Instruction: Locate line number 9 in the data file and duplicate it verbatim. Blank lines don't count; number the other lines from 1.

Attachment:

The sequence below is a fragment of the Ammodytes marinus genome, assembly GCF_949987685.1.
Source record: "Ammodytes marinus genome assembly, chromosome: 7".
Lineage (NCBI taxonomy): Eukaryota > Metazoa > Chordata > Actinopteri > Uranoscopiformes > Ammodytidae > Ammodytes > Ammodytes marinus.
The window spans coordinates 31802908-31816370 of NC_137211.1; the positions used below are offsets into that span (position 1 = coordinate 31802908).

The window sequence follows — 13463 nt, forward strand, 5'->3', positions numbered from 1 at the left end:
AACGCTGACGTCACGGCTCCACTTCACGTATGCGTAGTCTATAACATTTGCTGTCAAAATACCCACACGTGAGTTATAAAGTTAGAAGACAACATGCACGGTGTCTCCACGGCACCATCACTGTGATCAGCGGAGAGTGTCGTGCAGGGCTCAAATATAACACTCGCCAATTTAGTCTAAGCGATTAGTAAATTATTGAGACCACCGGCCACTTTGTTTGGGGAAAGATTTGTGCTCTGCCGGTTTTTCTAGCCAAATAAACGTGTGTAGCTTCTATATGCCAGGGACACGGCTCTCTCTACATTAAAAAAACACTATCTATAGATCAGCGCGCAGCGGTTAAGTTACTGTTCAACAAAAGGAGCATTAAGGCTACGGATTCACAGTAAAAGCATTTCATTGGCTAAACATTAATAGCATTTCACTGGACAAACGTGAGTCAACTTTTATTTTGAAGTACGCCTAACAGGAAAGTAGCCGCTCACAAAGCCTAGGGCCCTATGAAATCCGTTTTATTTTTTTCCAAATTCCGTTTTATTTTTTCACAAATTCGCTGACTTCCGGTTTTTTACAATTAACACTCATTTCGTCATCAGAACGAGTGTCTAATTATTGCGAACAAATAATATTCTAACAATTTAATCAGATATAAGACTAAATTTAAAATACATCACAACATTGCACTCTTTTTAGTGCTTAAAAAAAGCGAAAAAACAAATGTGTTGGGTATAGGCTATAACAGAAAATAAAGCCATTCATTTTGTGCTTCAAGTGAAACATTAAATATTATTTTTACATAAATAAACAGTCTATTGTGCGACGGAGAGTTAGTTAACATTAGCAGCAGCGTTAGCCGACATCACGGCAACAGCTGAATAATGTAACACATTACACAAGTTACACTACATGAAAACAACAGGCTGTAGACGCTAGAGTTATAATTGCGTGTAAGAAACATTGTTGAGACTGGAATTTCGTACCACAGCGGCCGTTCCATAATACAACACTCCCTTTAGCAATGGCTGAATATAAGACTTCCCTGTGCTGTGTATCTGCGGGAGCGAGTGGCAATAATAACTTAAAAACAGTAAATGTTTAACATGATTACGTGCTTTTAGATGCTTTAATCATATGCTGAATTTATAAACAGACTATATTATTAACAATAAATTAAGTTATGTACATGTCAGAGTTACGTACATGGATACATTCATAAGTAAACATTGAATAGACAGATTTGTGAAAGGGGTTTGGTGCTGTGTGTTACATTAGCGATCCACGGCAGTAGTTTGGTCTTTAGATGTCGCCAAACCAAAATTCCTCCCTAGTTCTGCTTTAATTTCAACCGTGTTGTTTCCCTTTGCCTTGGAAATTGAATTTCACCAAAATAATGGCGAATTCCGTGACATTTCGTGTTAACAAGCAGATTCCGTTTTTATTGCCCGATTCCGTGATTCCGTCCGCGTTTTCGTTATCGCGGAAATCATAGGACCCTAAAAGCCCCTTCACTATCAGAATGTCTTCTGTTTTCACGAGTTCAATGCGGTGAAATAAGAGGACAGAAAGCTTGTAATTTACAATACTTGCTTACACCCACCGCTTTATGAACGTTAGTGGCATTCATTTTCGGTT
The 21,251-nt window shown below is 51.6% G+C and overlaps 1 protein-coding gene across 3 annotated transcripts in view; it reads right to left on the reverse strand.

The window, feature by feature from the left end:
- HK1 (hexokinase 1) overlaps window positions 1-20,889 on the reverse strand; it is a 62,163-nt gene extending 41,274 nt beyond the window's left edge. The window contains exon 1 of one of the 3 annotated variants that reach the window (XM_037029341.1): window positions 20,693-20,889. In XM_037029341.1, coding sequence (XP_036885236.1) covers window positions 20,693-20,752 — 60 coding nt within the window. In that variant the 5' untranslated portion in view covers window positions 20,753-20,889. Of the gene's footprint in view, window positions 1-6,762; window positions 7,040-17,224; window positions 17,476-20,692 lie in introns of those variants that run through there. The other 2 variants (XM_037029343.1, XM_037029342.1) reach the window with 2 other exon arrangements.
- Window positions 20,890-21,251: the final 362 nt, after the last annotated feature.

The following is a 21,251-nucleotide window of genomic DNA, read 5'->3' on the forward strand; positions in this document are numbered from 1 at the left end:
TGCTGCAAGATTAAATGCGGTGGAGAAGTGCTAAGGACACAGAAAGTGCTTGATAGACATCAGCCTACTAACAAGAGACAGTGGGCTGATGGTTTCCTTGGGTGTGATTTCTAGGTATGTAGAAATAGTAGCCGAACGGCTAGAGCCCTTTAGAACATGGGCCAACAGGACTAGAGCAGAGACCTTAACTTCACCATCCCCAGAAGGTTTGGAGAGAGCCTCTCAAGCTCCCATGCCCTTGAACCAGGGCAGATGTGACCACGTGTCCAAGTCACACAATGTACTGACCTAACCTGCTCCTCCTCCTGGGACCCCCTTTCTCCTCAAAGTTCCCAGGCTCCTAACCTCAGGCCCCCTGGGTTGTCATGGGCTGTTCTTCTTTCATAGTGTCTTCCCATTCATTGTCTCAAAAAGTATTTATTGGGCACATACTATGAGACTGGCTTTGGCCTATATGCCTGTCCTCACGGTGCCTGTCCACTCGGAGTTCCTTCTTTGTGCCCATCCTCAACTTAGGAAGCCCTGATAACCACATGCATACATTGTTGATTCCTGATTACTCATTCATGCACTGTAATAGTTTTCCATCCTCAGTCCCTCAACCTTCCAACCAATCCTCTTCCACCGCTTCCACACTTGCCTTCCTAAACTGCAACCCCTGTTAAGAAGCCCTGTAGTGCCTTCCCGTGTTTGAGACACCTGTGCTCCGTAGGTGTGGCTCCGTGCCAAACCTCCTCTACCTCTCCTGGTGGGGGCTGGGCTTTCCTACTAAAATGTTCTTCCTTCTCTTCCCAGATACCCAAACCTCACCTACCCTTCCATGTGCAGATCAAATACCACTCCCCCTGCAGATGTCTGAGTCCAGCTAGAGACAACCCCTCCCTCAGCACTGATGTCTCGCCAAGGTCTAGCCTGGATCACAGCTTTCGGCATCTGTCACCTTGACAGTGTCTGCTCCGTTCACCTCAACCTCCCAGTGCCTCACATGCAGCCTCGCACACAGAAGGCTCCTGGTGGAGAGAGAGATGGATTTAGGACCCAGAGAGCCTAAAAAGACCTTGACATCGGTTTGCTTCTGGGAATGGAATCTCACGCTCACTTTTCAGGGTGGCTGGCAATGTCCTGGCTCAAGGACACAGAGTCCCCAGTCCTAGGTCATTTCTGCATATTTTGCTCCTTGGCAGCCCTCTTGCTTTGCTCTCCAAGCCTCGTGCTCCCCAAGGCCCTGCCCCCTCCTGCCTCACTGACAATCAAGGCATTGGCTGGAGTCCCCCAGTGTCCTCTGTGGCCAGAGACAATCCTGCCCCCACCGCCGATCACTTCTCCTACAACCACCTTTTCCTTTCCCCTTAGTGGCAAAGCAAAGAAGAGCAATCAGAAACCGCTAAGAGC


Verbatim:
- HK1 (hexokinase 1) overlaps window positions 1-20,889 on the reverse strand; it is a 62,163-nt gene extending 41,274 nt beyond the window's left edge. The window contains exon 1 of one of the 3 annotated variants that reach the window (XM_037029341.1): window positions 20,693-20,889. In XM_037029341.1, coding sequence (XP_036885236.1) covers window positions 20,693-20,752 — 60 coding nt within the window. In that variant the 5' untranslated portion in view covers window positions 20,753-20,889. Of the gene's footprint in view, window positions 1-6,762; window positions 7,040-17,224; window positions 17,476-20,692 lie in introns of those variants that run through there. The other 2 variants (XM_037029343.1, XM_037029342.1) reach the window with 2 other exon arrangements.